Daily life is relentlessly tattered by Eloisa’s conflicting emotions for Abelard and God (263-302). Abelard's image presses between God and herself; his voice encroaches into the hymns she sings; she sheds a tear for him for each rosary bead she counts. When her spirit is lifted to God, the thought of Abelard throws it into “seas of flame” (275). She pleads for him to reject her and yearns for “eternal rest” (302). A death wish appears as Eloisa describes herself, “propt on some tomb, a neighbour of the dead” (304) imaging her own apotheosis
yet at the summit of her celestial escape avoid thinking of Abelard; urging him to “suck my last breath and catch my flying soul” (324).In the last stanza (343-66) Eloisa prays that one grave may unite them again while dreaming the prospect of some prospective poet, united in “sad similitude of griefs to mine” (360), telling her sad and tender story.
When he wrote the poem, Pope too felt that he was “condemn'd whole years in absence to deplore” and imagine “charms he must behold no more” (362), as his recently-acquired friend, Lady Mary Wortley Montagu, set out for a five-year stint in Constantinople, as wife of the British Ambassador to the Ottoman Empire. Pope fully empathizes with the past love story when he writes: “He best can paint'em, who shall feel'em most.” (366) .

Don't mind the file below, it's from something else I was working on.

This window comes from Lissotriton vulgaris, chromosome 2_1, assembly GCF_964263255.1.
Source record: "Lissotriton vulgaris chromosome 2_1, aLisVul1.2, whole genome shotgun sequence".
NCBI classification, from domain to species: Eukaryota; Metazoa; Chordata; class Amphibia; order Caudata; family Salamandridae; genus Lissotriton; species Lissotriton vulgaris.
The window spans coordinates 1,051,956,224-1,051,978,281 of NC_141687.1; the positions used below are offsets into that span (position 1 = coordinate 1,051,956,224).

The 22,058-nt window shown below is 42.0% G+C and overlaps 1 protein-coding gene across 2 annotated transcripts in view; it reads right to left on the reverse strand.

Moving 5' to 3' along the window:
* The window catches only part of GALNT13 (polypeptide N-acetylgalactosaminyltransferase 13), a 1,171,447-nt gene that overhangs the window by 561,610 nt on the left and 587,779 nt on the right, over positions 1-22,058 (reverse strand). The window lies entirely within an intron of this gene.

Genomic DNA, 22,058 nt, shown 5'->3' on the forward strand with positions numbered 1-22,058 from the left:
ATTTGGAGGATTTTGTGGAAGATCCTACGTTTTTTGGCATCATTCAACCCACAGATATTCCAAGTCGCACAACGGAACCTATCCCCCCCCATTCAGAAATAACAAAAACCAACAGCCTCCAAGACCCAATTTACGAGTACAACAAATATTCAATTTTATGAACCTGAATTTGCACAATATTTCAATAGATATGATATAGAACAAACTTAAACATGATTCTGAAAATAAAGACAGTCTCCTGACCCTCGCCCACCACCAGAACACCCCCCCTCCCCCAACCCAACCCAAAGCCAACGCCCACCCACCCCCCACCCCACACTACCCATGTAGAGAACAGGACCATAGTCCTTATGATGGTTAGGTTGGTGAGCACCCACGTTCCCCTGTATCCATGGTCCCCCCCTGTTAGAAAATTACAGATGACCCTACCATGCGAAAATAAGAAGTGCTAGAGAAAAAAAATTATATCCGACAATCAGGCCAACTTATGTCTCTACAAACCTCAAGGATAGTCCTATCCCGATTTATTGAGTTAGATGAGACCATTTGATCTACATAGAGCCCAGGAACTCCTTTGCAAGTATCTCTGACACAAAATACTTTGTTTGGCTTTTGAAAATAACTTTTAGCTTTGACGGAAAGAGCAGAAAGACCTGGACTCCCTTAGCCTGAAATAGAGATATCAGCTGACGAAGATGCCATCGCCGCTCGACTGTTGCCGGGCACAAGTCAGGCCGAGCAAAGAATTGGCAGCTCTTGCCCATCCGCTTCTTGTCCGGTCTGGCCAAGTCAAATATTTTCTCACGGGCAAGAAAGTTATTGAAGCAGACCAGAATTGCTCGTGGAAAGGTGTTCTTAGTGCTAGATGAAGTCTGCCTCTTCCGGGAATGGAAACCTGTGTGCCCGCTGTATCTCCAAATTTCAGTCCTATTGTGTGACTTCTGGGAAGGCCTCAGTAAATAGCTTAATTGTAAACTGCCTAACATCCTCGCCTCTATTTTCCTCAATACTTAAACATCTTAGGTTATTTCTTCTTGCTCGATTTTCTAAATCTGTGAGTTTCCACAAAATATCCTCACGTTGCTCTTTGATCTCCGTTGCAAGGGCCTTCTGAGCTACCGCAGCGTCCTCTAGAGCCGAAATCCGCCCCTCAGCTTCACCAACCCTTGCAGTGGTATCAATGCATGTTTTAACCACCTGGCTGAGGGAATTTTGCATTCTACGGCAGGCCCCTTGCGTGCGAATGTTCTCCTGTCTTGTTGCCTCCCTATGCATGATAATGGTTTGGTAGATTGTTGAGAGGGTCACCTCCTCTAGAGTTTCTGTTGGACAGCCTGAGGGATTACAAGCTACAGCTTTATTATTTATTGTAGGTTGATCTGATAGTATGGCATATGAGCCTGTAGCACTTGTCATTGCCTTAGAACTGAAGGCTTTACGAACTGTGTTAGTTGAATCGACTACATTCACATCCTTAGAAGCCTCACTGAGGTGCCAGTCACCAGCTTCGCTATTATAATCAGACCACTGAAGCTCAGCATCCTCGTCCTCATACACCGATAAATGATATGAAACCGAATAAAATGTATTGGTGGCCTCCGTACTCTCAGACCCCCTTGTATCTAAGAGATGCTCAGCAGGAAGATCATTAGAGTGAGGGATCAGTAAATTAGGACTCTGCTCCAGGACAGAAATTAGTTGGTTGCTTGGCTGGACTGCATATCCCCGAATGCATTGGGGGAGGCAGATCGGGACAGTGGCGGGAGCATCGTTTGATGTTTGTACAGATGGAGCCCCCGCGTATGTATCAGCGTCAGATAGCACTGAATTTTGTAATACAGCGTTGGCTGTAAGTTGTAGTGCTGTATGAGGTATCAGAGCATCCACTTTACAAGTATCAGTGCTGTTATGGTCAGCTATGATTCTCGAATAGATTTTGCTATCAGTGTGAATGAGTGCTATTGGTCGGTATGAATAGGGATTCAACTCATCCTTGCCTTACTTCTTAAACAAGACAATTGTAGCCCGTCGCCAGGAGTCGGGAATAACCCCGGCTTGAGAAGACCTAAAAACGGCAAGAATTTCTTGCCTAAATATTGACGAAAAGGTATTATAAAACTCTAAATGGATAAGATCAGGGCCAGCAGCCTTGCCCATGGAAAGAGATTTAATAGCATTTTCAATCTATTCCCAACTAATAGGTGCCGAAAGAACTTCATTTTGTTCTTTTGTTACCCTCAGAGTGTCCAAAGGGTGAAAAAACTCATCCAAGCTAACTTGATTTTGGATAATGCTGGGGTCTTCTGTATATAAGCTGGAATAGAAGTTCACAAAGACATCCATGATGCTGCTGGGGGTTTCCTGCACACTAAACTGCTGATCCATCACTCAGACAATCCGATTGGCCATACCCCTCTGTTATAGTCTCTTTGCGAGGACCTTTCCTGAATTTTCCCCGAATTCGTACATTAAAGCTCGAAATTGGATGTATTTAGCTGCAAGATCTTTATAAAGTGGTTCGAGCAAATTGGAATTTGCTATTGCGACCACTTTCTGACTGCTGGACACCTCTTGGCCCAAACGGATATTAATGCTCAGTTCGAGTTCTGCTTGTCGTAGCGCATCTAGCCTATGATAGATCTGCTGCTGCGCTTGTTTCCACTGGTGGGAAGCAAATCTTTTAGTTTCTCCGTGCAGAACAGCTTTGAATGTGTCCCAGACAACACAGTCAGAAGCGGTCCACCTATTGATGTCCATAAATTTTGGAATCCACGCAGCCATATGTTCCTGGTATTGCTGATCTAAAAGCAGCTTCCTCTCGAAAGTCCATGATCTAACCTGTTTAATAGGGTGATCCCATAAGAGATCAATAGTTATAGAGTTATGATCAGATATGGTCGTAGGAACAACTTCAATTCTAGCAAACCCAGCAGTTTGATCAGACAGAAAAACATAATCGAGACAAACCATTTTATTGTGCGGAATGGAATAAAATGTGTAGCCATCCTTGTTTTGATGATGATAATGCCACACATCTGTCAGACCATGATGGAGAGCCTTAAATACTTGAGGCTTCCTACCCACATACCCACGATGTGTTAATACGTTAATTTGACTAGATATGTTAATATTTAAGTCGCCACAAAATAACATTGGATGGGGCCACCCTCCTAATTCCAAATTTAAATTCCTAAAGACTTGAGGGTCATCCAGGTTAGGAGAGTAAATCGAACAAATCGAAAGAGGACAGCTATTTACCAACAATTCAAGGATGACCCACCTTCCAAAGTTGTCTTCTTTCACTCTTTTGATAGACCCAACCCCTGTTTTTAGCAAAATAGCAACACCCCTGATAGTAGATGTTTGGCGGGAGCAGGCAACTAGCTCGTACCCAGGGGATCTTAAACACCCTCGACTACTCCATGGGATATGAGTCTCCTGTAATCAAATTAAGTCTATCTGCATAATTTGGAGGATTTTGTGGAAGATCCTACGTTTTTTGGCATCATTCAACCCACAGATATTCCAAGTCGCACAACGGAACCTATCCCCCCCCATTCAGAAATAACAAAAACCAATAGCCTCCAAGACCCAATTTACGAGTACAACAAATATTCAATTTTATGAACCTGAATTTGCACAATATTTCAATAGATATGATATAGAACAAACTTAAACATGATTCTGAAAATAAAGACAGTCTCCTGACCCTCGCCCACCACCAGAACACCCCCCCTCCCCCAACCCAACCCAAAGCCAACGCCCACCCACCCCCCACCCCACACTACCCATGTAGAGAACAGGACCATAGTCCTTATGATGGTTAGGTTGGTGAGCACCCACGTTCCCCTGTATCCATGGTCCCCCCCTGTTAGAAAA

In Eloisa to Abelard Pope offers the reader a tragic heroine, ensnared in bleak surroundings and imprisoned by the fateful, emotional circumstances. One literary scholar says that, “Perhaps not a little of the feeling he instills so powerfully into this depiction comes from his own experience as a person of ardent sensibility caged in a crippled body.” A terrible illness afflicted Pope in his childhood leaving him deformed and as an adult his height is recorded as 4 ft 6 in and he suffered many headaches. His stature made it hard for him to begin mutual love relationships with women and many say that Lady Mary Wortley Montagu rejected and laughed at his declaration of love for her. Perhaps the intense feeling of this poem suggests a relationship to his personal experiences of frustrated romantic feelings.
An article from The Literary Encyclopedia tells about the reactions of other critics across the span of time.